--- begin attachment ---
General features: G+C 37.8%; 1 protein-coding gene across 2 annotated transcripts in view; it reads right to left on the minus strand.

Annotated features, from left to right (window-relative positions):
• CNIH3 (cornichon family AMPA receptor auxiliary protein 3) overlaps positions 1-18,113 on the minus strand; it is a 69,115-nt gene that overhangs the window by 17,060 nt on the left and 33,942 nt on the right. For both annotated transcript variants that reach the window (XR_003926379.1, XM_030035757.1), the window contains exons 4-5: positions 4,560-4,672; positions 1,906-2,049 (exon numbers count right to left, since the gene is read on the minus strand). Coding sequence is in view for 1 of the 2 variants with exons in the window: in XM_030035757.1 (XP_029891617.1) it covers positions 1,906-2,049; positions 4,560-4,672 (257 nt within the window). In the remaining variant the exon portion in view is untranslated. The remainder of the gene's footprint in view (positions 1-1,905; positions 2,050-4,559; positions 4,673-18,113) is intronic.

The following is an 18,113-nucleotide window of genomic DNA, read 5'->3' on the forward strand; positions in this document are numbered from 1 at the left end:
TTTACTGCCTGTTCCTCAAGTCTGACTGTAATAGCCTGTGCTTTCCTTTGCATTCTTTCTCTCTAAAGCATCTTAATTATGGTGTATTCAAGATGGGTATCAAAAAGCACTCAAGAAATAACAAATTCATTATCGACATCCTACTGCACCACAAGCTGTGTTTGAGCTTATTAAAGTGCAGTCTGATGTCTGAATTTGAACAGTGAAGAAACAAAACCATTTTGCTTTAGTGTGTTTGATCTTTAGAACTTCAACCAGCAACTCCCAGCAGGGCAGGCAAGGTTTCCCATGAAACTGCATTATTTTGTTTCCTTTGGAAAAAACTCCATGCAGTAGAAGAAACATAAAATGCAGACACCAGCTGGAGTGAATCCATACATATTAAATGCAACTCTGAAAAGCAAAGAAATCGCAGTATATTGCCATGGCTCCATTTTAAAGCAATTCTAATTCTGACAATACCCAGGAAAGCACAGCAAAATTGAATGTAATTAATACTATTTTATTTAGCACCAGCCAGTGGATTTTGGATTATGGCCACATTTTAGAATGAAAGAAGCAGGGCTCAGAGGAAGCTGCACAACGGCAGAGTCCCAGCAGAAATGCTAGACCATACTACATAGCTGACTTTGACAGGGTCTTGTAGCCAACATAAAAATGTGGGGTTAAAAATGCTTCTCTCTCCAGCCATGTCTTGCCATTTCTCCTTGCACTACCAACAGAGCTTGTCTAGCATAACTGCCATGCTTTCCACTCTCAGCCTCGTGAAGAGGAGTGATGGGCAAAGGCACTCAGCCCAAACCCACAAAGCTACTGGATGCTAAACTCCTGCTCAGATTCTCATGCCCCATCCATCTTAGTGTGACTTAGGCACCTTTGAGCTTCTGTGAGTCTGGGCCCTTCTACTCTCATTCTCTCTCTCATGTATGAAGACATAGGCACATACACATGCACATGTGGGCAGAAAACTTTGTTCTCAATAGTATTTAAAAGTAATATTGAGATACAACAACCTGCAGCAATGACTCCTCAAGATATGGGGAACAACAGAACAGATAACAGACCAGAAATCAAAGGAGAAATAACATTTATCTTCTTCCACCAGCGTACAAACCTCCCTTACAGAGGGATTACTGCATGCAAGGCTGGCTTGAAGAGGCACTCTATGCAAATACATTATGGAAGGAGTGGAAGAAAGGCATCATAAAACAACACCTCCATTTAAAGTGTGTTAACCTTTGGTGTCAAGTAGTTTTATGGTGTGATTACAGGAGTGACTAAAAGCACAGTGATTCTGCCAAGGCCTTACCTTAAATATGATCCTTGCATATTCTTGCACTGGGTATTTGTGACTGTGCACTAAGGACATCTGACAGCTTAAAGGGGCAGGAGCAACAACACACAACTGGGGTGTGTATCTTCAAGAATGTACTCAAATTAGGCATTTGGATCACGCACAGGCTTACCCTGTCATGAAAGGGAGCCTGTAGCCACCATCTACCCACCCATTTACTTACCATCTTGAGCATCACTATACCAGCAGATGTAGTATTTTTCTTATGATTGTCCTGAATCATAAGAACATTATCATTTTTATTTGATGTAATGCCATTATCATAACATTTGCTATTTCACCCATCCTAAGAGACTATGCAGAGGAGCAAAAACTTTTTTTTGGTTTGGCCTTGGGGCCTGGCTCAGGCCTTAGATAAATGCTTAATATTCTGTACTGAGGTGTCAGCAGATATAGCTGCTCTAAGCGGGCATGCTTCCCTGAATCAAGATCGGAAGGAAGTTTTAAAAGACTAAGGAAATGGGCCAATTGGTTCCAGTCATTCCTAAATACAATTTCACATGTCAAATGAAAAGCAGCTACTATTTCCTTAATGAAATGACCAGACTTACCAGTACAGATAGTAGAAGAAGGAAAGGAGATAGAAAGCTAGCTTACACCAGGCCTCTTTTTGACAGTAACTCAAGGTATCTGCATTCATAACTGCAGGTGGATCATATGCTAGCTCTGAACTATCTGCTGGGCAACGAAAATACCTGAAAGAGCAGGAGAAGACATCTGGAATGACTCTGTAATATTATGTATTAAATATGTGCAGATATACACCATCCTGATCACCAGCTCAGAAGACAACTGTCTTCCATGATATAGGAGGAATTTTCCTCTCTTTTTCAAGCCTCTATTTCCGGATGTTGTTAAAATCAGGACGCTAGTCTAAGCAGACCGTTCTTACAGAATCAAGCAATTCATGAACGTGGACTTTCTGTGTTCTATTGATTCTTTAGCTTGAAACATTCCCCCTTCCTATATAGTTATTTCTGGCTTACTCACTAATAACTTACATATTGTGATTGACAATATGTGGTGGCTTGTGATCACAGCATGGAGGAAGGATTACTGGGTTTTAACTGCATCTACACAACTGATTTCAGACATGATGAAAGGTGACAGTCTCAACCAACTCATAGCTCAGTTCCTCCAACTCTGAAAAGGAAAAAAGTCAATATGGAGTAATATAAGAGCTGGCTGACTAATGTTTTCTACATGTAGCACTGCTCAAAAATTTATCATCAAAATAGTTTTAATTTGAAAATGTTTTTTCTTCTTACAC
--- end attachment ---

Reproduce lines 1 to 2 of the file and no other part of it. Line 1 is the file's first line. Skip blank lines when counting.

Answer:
General features: G+C 37.8%; 1 protein-coding gene across 2 annotated transcripts in view; it reads right to left on the minus strand.

Annotated features, from left to right (window-relative positions):